Four years ago, Pearson decided he was tired of the corporate trajectory he was on in San Diego, and returned home for a job as information systems director of the Community Library. A nasty incident in Spain's Balearic Islands also spurred his homecoming. "Getting robbed in Europe was something of an epiphany," he said. "I realized I really just wanted to finally come back to Idaho to be closer to family, to have access to nature in the unique way available here, to snowboard, to refocus on making art and to clear my head."

But he is adamant that had a good job opportunity not presented itself, he would not have moved back. "I'm not a three-jobs-just-to-make-ends-meet type and I never have been," he said.

Pearson, who majored in studio art at Dartmouth College, said Sun Valley has been a great place to launch his art career. His solo show, Truth Itself Is Made, is at Ochi Gallery in Ketchum through mid-December. The gallery also showed his work and that of a handful of other young local artists last summer in the creatively titled Death To Day Jobs exhibition. Showcasing the talent of young locals with day jobs, the show helped to highlight and foster the young creative community in Ketchum, which hasn't always been highly visible. "Sun Valley has offered me more opportunities as an artist than I've found in the big cities," Pearson said. However, for most professional careers, he feels Sun Valley can be limiting. "I don't know if I'd call the ceiling here glass," he said. "It's more like concrete, unless you want to start your own business, but then you're really putting your life on the line, potentially."

The point will come for Pearson when he will have to make a choice between buying a house in the valley or leaving to pursue opportunities elsewhere. "If I can get things to line up, I would like to raise a family here," he said. "The lifestyle is incomparable, but to sustain it you need to make six figures." His perfect solution would be pursuing a career elsewhere and living in Sun Valley part time. "That's a sort of boomeranging, isn't it?" he said.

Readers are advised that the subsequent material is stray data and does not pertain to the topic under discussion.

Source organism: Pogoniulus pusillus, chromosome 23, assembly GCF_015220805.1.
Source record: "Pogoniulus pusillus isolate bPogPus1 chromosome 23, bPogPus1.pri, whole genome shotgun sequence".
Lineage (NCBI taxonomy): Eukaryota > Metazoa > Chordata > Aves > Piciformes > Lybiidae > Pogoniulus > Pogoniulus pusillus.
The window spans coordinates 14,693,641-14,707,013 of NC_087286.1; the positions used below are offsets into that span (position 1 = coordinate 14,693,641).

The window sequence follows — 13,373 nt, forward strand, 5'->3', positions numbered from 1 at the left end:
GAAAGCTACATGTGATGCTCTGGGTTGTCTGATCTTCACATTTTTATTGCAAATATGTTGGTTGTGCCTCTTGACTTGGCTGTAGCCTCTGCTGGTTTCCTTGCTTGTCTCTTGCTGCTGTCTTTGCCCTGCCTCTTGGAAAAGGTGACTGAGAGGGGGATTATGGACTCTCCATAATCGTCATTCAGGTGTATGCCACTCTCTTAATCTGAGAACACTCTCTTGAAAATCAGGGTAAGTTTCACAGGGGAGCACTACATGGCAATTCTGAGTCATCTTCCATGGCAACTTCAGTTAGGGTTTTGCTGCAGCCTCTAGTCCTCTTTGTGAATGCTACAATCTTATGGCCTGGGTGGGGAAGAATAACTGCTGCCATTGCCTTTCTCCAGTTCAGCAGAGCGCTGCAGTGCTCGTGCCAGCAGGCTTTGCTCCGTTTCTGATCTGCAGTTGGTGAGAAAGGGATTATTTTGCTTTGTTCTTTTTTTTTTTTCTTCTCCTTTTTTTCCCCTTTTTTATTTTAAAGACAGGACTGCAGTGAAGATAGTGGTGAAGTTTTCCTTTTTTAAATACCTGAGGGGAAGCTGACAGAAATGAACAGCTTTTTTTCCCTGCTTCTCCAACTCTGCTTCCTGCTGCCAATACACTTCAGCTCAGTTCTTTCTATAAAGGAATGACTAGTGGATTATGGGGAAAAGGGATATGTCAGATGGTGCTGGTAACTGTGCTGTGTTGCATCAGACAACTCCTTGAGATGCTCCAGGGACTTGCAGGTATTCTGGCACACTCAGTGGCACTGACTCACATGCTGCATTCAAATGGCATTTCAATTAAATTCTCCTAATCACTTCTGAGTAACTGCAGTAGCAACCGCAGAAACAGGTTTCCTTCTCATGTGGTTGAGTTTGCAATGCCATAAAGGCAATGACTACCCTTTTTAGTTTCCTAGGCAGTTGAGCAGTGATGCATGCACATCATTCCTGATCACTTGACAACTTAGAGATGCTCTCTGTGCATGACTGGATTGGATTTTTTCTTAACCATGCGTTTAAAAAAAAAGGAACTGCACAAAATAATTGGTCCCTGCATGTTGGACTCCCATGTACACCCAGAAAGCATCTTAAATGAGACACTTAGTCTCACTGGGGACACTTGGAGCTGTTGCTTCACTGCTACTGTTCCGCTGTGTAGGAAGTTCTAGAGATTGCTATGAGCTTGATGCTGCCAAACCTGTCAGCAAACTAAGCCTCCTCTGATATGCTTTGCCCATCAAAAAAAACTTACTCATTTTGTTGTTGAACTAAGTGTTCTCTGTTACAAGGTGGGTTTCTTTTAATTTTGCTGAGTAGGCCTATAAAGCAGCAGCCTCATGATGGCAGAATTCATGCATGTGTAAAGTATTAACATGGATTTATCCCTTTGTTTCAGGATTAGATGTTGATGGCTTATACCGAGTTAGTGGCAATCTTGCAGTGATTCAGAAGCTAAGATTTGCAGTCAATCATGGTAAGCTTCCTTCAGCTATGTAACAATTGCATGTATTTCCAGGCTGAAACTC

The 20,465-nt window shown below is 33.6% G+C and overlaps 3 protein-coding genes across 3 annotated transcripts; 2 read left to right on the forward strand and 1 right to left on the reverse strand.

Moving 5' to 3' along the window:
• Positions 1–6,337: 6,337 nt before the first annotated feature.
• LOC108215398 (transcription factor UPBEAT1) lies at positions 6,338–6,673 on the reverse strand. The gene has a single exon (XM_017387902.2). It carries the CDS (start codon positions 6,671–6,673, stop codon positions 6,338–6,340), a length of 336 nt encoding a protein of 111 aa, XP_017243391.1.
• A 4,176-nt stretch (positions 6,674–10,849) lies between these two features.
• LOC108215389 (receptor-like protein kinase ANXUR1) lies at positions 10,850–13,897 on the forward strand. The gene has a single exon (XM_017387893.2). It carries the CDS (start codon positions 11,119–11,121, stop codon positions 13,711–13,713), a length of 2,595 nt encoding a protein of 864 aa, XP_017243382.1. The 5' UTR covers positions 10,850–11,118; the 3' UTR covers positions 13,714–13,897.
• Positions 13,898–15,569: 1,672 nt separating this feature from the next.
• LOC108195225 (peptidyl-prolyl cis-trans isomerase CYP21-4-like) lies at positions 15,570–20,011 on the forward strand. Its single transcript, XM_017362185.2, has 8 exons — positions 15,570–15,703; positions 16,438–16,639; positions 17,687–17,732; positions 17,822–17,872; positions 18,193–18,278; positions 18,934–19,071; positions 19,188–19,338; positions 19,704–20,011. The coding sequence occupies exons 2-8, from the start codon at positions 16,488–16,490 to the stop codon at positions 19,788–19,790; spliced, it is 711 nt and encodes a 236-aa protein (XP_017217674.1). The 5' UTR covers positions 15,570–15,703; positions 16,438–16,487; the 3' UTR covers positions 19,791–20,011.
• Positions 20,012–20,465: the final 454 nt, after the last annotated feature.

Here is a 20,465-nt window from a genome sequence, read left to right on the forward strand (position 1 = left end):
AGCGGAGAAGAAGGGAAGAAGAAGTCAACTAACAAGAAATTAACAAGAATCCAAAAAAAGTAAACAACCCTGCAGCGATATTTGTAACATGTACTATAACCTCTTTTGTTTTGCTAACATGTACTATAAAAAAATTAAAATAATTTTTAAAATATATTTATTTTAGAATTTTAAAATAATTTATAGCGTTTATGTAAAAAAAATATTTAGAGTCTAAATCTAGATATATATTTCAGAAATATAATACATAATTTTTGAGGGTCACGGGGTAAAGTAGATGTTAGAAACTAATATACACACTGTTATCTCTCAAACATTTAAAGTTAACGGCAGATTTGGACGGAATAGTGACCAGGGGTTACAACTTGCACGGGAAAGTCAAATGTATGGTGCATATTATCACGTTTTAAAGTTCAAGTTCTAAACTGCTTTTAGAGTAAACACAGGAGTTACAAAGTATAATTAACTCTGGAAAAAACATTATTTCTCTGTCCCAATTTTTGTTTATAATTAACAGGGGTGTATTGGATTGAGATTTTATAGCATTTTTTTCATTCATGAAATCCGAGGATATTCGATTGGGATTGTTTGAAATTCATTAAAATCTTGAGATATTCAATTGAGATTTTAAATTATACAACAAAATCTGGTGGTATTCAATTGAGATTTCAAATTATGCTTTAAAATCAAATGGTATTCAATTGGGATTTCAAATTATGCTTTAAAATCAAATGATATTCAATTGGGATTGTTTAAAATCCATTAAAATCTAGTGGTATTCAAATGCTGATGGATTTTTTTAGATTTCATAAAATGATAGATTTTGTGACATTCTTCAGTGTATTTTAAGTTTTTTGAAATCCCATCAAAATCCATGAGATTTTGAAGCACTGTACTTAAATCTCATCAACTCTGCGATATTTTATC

For Alexa Turzian, returning home doesn't mean she plans to stay here permanently. The 24-year-old valley native sees it as a more fluid process. "I might leave for another five to six years and do something different for a bit, just to appreciate it more here," she said. "The more time I spend here, the more I know I want to live here eventually in the far-off future, if I can afford it, but that doesn't mean I can't or don't want to explore other places and opportunities as well."

Turzian left in 2007 to pursue her studies and passion for skiing in Middlebury, Vermont, and Boulder, Colorado. She returned home this past spring to start a career as a Nordic ski racer. She currently trains with the Sun Valley Ski Education Foundation's Gold Team, working toward a place on the U.S. Ski Team for the 2014 Winter Olympics.

Turzian said Sun Valley is one of the few locations in the country that offers this type of Olympic development program. "This place has a lot for me right now, but not everything," she said. "It's also very comforting. I don't ever feel in danger here. It's good knowing everyone around you, too."

It has long been an obvious choice for Sun Valley's athletically gifted young adults to return home and pursue competitive winter sports careers. However, there are paths to be forged here for young, non-urban professionals looking to pursue careers in the snow sports realm.

Yancy Caldwell, 27, thinks there is plenty of opportunity in Sun Valley, it just requires some creativity to tap. "You can take advantage of this area, but you have to break out and do new and creative stuff," he said. "You can really get creative with how you make a living here."

Yancy and his brother Wyatt, 29, are perfect examples of those who seek this kind of career creativity to tap into. The brothers, both of them valley natives, have worked as professional snowboarders and represented Sun Valley Resort as athlete ambassadors. They consider themselves entrepreneurs in the snow sports industry or, as Yancy puts it, "seasonal employees of attractive adventure." Wyatt believes today's world offers many ways of making a living in Sun Valley that are "not monotonous" and don't involve "working for the man in a big city."